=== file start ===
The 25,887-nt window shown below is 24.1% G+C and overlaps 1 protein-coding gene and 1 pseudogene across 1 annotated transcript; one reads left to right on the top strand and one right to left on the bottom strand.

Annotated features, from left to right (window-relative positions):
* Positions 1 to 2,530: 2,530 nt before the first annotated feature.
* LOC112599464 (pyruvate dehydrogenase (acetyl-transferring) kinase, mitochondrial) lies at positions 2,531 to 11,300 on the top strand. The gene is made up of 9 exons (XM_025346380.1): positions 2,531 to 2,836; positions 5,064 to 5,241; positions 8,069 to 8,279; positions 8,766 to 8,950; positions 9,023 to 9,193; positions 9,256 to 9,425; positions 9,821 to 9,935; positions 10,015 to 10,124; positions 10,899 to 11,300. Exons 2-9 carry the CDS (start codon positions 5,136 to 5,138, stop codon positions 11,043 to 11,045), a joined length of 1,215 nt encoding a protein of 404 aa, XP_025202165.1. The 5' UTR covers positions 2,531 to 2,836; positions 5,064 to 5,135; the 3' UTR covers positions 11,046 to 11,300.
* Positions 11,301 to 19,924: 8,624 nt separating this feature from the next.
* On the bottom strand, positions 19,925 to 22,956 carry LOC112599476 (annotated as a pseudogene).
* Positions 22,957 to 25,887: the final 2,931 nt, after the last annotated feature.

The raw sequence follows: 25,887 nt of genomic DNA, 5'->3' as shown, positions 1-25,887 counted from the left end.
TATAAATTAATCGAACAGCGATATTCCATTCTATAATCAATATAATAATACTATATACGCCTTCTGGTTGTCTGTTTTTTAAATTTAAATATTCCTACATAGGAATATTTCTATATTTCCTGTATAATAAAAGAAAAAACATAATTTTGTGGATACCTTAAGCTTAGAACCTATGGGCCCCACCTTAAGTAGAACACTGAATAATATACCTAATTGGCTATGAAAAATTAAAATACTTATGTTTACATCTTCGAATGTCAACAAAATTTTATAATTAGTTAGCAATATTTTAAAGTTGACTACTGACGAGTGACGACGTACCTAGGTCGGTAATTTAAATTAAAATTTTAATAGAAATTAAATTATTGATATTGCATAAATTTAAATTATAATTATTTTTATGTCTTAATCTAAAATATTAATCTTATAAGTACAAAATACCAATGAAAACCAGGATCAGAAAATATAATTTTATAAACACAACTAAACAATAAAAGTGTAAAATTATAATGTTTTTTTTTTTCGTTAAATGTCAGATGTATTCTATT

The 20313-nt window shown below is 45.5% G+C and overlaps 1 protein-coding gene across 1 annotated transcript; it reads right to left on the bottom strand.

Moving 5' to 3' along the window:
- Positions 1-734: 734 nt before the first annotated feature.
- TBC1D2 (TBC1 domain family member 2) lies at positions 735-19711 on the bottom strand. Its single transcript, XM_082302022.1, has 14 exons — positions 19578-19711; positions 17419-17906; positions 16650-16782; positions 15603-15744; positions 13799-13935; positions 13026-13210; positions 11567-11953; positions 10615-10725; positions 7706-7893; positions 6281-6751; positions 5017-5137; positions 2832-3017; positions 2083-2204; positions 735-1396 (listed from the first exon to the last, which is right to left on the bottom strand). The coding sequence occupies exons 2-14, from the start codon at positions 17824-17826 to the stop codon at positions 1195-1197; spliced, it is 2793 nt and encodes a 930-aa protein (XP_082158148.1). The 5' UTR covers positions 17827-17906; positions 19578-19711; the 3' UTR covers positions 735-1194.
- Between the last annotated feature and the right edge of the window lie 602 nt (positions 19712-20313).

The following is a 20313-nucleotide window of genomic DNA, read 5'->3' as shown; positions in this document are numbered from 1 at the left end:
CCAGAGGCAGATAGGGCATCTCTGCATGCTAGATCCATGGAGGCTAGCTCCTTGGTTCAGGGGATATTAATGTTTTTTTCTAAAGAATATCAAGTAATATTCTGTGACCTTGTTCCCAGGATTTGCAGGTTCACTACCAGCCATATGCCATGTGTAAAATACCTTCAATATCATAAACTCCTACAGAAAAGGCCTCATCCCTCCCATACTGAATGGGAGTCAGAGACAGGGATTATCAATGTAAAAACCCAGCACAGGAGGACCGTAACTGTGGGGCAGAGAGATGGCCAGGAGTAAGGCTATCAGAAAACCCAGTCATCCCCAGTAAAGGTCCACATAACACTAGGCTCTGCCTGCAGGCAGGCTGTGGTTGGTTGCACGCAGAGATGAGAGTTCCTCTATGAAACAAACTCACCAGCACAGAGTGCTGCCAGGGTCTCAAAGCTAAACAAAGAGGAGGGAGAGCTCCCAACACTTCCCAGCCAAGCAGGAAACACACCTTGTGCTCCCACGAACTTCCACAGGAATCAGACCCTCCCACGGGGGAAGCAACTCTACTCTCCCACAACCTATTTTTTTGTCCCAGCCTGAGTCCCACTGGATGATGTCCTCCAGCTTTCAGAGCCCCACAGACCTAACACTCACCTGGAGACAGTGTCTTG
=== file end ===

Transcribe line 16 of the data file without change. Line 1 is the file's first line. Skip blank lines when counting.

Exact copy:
CCAGAGGCAGATAGGGCATCTCTGCATGCTAGATCCATGGAGGCTAGCTCCTTGGTTCAGGGGATATTAATGTTTTTTTCTAAAGAATATCAAGTAATATTCTGTGACCTTGTTCCCAGGATTTGCAGGTTCACTACCAGCCATATGCCATGTGTAAAATACCTTCAATATCATAAACTCCTACAGAAAAGGCCTCATCCCTCCCATACTGAATGGGAGTCAGAGACAGGGATTATCAATGTAAAAACCCAGCACAGGAGGACCGTAACTGTGGGGCAGAGAGATGGCCAGGAGTAAGGCTATCAGAAAACCCAGTCATCCCCAGTAAAGGTCCACATAACACTAGGCTCTGCCTGCAGGCAGGCTGTGGTTGGTTGCACGCAGAGATGAGAGTTCCTCTATGAAACAAACTCACCAGCACAGAGTGCTGCCAGGGTCTCAAAGCTAAACAAAGAGGAGGGAGAGCTCCCAACACTTCCCAGCCAAGCAGGAAACACACCTTGTGCTCCCACGAACTTCCACAGGAATCAGACCCTCCCACGGGGGAAGCAACTCTACTCTCCCACAACCTATTTTTTTGTCCCAGCCTGAGTCCCACTGGATGATGTCCTCCAGCTTTCAGAGCCCCACAGACCTAACACTCACCTGGAGACAGTGTCTTG